This girl is different… That’s what Evie has always told herself—and it’s true. Home-schooled by her counter culture mom, she’s decided to see what high school is like for the first time—for her senior year. And what a year it is.
As it turns out, it’s not just Evie who’s Different. Lots of people are. Many of her assumptions about others are turned on their heads as she makes friends with kids her own age for the first time, discovers what’s good and what’s bad about high school, and learns lessons about power and its abuse—both by the administration and by Evie herself.
This is the first novel by JJ Johnson I have read, and I really enjoyed it. It is classed as young adult, but I thoroughly enjoyed it. It was pacey, exciting and gripping. I read this book as fast as I read Therapy, and although they are completely different, they both had my heart racing, had me wondering what was going to happen.
This is the story of Evie, a girl who is about to enter her final year at high school – although this will also be her first year at high school, as she was home-schooled, both by herself using the internet and her mother, a wonderful, slightly eccentric character who likes to move around. We first meet Evie out by the river, drawing a snake she caught after she has fallen and sprained her ankle. Cue Raja and Jacinda, cousins who are walking past and help Evie. Their friendship blossoms and becomes a key storyline throughout the book. Along with Evie, and the havoc she causes at school. She doesn’t know what to expect but the regimental and sometimes unfair school system causes her to act radically, and as a result, secrets come out and the school is turned to chaos. Her relationships are jeopardised, as is her opportunity to go to her chosen university. Will she be able to set things right, whilst changing what was wrong?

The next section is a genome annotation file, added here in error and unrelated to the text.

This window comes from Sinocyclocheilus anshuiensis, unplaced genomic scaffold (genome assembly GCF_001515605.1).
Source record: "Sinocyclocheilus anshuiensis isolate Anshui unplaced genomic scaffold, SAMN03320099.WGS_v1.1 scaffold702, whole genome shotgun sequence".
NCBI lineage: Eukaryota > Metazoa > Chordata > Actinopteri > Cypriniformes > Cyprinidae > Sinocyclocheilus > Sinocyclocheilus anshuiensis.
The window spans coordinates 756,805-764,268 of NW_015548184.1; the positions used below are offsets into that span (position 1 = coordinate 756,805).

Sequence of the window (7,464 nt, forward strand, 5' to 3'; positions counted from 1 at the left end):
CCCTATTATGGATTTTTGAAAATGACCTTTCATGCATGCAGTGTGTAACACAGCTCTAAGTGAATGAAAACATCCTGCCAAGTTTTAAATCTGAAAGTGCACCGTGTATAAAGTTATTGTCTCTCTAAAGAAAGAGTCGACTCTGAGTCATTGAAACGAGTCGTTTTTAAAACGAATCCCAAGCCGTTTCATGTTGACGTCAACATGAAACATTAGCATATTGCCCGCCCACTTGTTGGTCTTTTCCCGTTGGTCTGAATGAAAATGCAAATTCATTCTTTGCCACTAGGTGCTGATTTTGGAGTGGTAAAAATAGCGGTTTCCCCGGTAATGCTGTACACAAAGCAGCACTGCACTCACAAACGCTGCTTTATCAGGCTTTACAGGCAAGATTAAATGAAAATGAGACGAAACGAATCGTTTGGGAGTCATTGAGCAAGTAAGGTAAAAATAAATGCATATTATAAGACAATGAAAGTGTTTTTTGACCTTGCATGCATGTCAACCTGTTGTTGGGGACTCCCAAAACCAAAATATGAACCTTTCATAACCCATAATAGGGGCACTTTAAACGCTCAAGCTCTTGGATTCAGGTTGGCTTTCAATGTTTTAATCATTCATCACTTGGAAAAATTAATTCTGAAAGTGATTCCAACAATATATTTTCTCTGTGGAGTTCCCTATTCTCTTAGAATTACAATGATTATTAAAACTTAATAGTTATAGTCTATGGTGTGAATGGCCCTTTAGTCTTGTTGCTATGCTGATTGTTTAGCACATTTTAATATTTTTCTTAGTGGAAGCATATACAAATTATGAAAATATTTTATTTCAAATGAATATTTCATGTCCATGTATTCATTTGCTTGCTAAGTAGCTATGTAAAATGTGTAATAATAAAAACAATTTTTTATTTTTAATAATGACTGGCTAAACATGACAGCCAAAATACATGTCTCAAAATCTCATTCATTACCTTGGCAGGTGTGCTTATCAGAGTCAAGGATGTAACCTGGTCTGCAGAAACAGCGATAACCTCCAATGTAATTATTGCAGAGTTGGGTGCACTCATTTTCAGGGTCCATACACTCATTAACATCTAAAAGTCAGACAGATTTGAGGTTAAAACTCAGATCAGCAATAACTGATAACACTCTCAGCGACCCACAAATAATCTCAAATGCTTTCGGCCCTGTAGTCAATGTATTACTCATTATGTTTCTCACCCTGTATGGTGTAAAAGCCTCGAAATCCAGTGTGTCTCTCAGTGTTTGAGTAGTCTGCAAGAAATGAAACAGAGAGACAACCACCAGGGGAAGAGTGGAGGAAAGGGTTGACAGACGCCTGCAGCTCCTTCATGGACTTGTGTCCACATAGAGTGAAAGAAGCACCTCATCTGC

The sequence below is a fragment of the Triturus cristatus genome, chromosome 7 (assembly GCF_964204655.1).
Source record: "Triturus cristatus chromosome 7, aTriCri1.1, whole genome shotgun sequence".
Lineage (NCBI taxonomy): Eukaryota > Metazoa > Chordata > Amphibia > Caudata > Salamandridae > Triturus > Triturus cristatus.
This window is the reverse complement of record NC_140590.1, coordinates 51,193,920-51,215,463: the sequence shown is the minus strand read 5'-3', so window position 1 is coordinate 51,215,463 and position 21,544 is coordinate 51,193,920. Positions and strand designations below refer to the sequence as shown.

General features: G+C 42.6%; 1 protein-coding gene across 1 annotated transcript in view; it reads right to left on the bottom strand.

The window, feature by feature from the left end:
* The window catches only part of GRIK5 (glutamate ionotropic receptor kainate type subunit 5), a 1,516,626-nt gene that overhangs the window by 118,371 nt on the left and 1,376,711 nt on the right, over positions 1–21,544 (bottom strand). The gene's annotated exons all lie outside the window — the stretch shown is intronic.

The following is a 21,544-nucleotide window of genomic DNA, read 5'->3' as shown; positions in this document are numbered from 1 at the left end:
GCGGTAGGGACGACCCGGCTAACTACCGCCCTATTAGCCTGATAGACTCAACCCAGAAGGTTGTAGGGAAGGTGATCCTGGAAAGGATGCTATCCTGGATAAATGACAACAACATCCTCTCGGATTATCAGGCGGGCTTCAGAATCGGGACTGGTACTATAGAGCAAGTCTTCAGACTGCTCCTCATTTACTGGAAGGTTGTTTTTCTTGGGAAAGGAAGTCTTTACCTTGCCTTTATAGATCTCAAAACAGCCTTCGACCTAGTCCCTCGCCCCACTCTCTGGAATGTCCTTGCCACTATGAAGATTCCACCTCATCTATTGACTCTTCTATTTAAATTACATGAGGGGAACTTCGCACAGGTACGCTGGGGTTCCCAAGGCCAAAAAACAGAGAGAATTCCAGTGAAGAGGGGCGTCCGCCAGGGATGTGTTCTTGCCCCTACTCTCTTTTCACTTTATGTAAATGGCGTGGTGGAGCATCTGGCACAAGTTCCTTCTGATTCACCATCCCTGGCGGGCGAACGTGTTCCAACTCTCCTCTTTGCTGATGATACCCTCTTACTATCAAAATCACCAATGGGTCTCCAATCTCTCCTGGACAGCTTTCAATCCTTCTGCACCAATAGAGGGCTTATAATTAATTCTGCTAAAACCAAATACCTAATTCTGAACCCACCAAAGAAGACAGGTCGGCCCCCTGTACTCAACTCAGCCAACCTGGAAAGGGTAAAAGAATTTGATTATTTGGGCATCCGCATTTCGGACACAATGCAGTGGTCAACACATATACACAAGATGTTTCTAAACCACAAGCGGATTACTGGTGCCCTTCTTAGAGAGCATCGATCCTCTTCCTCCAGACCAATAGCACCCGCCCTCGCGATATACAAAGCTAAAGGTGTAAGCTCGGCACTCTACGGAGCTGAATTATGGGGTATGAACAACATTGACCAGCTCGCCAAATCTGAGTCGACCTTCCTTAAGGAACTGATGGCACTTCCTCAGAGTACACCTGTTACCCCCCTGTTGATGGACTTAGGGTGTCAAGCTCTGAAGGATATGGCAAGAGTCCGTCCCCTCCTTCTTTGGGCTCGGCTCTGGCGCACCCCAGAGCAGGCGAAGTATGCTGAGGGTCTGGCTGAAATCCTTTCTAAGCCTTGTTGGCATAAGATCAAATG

As I said, I really enjoyed this book. It was a fun novel about high-school. I can’t say how realistic it is, one girl coming in and shaking a whole school – certainly wouldn’t have happened at my secondary school, but it was a fascinating read. Evie stands up to teachers who bully students, teachers who have relationships with students outside of school – platonic or not, and she takes on the school about their mobile phone policy, the food and the fact the students are not allowed outside. Her, Rajas and Jacinda set up a blog, and chaos ensues. It might not be realistic, but it was a great read. I was hooked from the beginning, fascinated, and wondered if schools in America are really as bad as this novel makes them out to be?
Johnson seems to be addressing the lack of democracy in schools. Should students be allowed to have a say about every matter concerning school? Should they even have to go? It was interesting, and some things I agreed with – like the fact they should be allowed outside and the canteen should serve healthy food, but other stuff I found myself disagreeing with. I found myself entering into the debate, even as I read, which is a sign of a good book to me.
I liked all the characters. Evie was different, not afraid to stand out. Maybe without Rajas and Jacinda she wouldn’t have made any friends, but I liked her individuality. Rajas and Jacinda were very well written. I liked how they interacted with each other – and their mood swings seemed very realistic. Martha – Evie’s mum was a strange character. I didn’t like that Evie didn’t call her “Mum” but I loved that Martha was there for Evie all the way through. The headmaster is the other character who stuck out for me. He reminded me of Headmaster Chartleston from Gilmore Girls! He seemed to give Evie a lot of freedom and often support – which I found hard to believe given the state the school was slipping into.
Overall, I really enjoyed this book. It was fun and exhilarating. The ending wasn’t a total surprise, but then this isn’t a thriller, it is a young-adult novel full of school, friendship and love. I really enjoyed it and highly recommend it, even if, like me, you aren’t a young adult any more!
Reviewed for netGalley